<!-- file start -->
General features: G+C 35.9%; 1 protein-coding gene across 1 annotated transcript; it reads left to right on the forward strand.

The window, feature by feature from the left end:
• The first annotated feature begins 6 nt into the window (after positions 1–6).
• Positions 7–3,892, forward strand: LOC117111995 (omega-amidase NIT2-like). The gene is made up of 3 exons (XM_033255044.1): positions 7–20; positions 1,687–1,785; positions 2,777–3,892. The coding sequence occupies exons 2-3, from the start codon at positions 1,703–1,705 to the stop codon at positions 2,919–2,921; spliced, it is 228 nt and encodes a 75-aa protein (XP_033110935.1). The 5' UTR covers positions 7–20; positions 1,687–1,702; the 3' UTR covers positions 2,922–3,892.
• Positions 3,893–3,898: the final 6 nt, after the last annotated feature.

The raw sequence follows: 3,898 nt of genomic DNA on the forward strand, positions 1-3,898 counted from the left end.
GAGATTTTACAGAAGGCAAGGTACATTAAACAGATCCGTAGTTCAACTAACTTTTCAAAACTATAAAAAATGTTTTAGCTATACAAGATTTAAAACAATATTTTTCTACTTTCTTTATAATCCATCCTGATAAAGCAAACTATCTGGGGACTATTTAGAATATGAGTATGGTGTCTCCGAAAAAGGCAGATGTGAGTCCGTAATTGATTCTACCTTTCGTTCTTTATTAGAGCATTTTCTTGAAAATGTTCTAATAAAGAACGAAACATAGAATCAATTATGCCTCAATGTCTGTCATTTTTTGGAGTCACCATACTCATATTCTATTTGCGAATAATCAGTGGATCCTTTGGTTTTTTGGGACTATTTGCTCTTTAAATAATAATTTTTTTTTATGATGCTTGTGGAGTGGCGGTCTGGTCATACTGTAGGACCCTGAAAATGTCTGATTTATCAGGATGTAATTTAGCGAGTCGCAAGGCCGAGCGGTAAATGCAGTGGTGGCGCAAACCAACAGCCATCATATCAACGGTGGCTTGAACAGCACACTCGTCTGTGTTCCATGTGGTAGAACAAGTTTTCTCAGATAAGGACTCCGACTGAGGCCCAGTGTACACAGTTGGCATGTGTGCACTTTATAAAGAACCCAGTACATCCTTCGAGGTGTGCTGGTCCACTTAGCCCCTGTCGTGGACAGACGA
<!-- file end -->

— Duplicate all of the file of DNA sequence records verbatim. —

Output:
General features: G+C 35.9%; 1 protein-coding gene across 1 annotated transcript; it reads left to right on the forward strand.

The window, feature by feature from the left end:
• The first annotated feature begins 6 nt into the window (after positions 1–6).
• Positions 7–3,892, forward strand: LOC117111995 (omega-amidase NIT2-like). The gene is made up of 3 exons (XM_033255044.1): positions 7–20; positions 1,687–1,785; positions 2,777–3,892. The coding sequence occupies exons 2-3, from the start codon at positions 1,703–1,705 to the stop codon at positions 2,919–2,921; spliced, it is 228 nt and encodes a 75-aa protein (XP_033110935.1). The 5' UTR covers positions 7–20; positions 1,687–1,702; the 3' UTR covers positions 2,922–3,892.
• Positions 3,893–3,898: the final 6 nt, after the last annotated feature.

The raw sequence follows: 3,898 nt of genomic DNA on the forward strand, positions 1-3,898 counted from the left end.
GAGATTTTACAGAAGGCAAGGTACATTAAACAGATCCGTAGTTCAACTAACTTTTCAAAACTATAAAAAATGTTTTAGCTATACAAGATTTAAAACAATATTTTTCTACTTTCTTTATAATCCATCCTGATAAAGCAAACTATCTGGGGACTATTTAGAATATGAGTATGGTGTCTCCGAAAAAGGCAGATGTGAGTCCGTAATTGATTCTACCTTTCGTTCTTTATTAGAGCATTTTCTTGAAAATGTTCTAATAAAGAACGAAACATAGAATCAATTATGCCTCAATGTCTGTCATTTTTTGGAGTCACCATACTCATATTCTATTTGCGAATAATCAGTGGATCCTTTGGTTTTTTGGGACTATTTGCTCTTTAAATAATAATTTTTTTTTATGATGCTTGTGGAGTGGCGGTCTGGTCATACTGTAGGACCCTGAAAATGTCTGATTTATCAGGATGTAATTTAGCGAGTCGCAAGGCCGAGCGGTAAATGCAGTGGTGGCGCAAACCAACAGCCATCATATCAACGGTGGCTTGAACAGCACACTCGTCTGTGTTCCATGTGGTAGAACAAGTTTTCTCAGATAAGGACTCCGACTGAGGCCCAGTGTACACAGTTGGCATGTGTGCACTTTATAAAGAACCCAGTACATCCTTCGAGGTGTGCTGGTCCACTTAGCCCCTGTCGTGGACAGACGA